Dad's Advice Could Be Key to Teens' Sexual Activity10/18/12
THURSDAY, Oct. 18 (HealthDay News) -- The idea that fathers play
a significant role in the development of their kids' approach to
sex has received some support in a new evidence review. Studies in
the review suggest that adolescents have less sex if their fathers
talk to them more about sexual matters.
There are caveats. The review only looked at a few studies
because there's little research into the role of fathers -- as
compared to mothers -- when it comes to the decisions that teens
make about sex. And it's possible that some other factor could
explain the apparent link between more fatherly communication and
less sexual activity.
Still, the review suggests that "fathers do make a difference.
It's not just about mothers," said lead author Vincent
Guilamo-Ramos, a professor and co-director of New York University's
Center for Latino Adolescent and Family Health.
It's important to understand how parents affect sexual behavior
in their kids because young people are at special risk of unplanned
pregnancies and sexually transmitted diseases, Guilamo-Ramos
While schools and health-care providers often focus on children
directly in efforts to change the way they act, "in study after
study, young people say that when it comes to these important
decisions, it really matters what their parents think about these
issues," he said.
As for dads, he said, "there hasn't been a lot of focus on what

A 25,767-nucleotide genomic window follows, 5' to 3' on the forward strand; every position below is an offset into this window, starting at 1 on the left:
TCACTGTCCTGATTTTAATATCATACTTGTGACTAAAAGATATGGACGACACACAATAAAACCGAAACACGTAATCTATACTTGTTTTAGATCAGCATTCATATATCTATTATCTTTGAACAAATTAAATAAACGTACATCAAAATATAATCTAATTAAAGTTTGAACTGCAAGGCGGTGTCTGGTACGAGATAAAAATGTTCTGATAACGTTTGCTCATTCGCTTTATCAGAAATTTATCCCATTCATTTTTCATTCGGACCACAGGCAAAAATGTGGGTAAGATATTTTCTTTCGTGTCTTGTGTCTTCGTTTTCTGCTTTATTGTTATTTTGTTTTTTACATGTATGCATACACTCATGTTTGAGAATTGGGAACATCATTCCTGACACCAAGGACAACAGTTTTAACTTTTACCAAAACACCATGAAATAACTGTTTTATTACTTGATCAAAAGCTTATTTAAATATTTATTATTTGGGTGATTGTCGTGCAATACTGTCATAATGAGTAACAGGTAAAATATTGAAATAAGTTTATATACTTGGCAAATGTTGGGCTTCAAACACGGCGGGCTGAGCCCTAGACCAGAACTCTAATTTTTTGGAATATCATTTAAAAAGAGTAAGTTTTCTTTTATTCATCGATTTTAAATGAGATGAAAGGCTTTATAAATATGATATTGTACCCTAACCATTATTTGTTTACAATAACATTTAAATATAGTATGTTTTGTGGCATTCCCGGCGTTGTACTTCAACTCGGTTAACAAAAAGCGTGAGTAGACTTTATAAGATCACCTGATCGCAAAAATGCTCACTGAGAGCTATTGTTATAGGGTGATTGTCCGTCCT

is it that fathers do other than being present that really
contributes to the health and well-being of their adolescent
The review authors found and reviewed 13 studies about the
effect that fathers had on the sexual behavior of their kids. The
studies suggest -- but don't prove -- that communication between
fathers and kids is especially influential. The design of the
review didn't allow its authors to determine how much of a
statistical effect the fathers had on the number of teens having
sex and engaging in risky sex.
Closeness with fathers at the beginning of a study was
significantly associated with daughters delaying starting sex after
a year of follow-up. A single study on father-son HIV prevention
found that more communication about sex was linked to increased
abstinence in the six-month study period.
What to do? "It's not enough to just be connected to your kids
and have positive parenting," Guilamo-Ramos said. "It's critical
that parents communicate their values and provide guidance [to
their kids] about how to keep themselves safe." He believes that
should include suggestions about protected sex.
An expert on educational psychology weighed in on the review
Cheryl Somers, director of the school and community psychology
program at Wayne State University, cautioned that "it's critical,
as common sense would suggest, to strike a balance between
protecting and overprotecting."
She noted that the review suggests kids are more likely to have
sex earlier if they have very strict or very lenient parents.
What about the possibility that giving kids more information
about sexuality will encourage them to have sex? "This is simply
not supported by research," said Somers, who's not connected to the
review but worked on one of the reviewed studies.
Overall, she said, the research sends a message: "Fathers do
matter -- they have a role and they need to know that."
The study appears online Oct. 15 and in the November print issue
of the journal
For more about
teen sexual health, try the U.S. National Library of Medicine.
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